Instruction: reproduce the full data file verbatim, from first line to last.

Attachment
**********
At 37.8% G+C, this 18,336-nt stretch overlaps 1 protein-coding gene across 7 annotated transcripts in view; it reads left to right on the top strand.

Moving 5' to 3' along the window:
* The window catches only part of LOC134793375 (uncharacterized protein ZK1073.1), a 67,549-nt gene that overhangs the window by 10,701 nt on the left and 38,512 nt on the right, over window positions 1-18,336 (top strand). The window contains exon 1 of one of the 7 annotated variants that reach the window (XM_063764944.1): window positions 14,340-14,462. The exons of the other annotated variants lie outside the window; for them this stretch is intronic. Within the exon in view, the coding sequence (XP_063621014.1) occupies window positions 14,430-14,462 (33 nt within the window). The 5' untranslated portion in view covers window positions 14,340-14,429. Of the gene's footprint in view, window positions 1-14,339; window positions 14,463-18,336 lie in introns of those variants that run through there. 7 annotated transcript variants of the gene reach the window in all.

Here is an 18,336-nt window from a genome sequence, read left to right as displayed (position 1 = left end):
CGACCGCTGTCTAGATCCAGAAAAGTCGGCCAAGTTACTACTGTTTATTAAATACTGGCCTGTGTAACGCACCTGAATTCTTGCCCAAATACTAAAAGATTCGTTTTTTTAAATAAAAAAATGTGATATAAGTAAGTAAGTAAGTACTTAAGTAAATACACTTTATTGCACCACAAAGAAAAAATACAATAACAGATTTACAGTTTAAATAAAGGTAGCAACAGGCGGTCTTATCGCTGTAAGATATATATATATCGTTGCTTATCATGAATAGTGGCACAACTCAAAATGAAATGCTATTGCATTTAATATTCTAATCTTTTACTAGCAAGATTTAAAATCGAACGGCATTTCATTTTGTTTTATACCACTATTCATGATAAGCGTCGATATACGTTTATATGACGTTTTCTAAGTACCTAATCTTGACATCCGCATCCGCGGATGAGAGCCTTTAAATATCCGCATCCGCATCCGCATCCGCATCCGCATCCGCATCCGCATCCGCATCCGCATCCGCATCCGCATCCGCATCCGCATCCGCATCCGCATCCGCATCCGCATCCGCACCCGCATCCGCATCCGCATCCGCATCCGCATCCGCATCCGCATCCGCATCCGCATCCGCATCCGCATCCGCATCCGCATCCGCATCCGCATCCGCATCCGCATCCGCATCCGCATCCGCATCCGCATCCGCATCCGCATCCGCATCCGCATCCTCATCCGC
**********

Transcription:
At 37.8% G+C, this 18,336-nt stretch overlaps 1 protein-coding gene across 7 annotated transcripts in view; it reads left to right on the top strand.

Moving 5' to 3' along the window:
* The window catches only part of LOC134793375 (uncharacterized protein ZK1073.1), a 67,549-nt gene that overhangs the window by 10,701 nt on the left and 38,512 nt on the right, over window positions 1-18,336 (top strand). The window contains exon 1 of one of the 7 annotated variants that reach the window (XM_063764944.1): window positions 14,340-14,462. The exons of the other annotated variants lie outside the window; for them this stretch is intronic. Within the exon in view, the coding sequence (XP_063621014.1) occupies window positions 14,430-14,462 (33 nt within the window). The 5' untranslated portion in view covers window positions 14,340-14,429. Of the gene's footprint in view, window positions 1-14,339; window positions 14,463-18,336 lie in introns of those variants that run through there. 7 annotated transcript variants of the gene reach the window in all.

Here is an 18,336-nt window from a genome sequence, read left to right as displayed (position 1 = left end):
CGACCGCTGTCTAGATCCAGAAAAGTCGGCCAAGTTACTACTGTTTATTAAATACTGGCCTGTGTAACGCACCTGAATTCTTGCCCAAATACTAAAAGATTCGTTTTTTTAAATAAAAAAATGTGATATAAGTAAGTAAGTAAGTACTTAAGTAAATACACTTTATTGCACCACAAAGAAAAAATACAATAACAGATTTACAGTTTAAATAAAGGTAGCAACAGGCGGTCTTATCGCTGTAAGATATATATATATCGTTGCTTATCATGAATAGTGGCACAACTCAAAATGAAATGCTATTGCATTTAATATTCTAATCTTTTACTAGCAAGATTTAAAATCGAACGGCATTTCATTTTGTTTTATACCACTATTCATGATAAGCGTCGATATACGTTTATATGACGTTTTCTAAGTACCTAATCTTGACATCCGCATCCGCGGATGAGAGCCTTTAAATATCCGCATCCGCATCCGCATCCGCATCCGCATCCGCATCCGCATCCGCATCCGCATCCGCATCCGCATCCGCATCCGCATCCGCATCCGCATCCGCATCCGCATCCGCACCCGCATCCGCATCCGCATCCGCATCCGCATCCGCATCCGCATCCGCATCCGCATCCGCATCCGCATCCGCATCCGCATCCGCATCCGCATCCGCATCCGCATCCGCATCCGCATCCGCATCCGCATCCGCATCCGCATCCGCATCCGCATCCTCATCCGC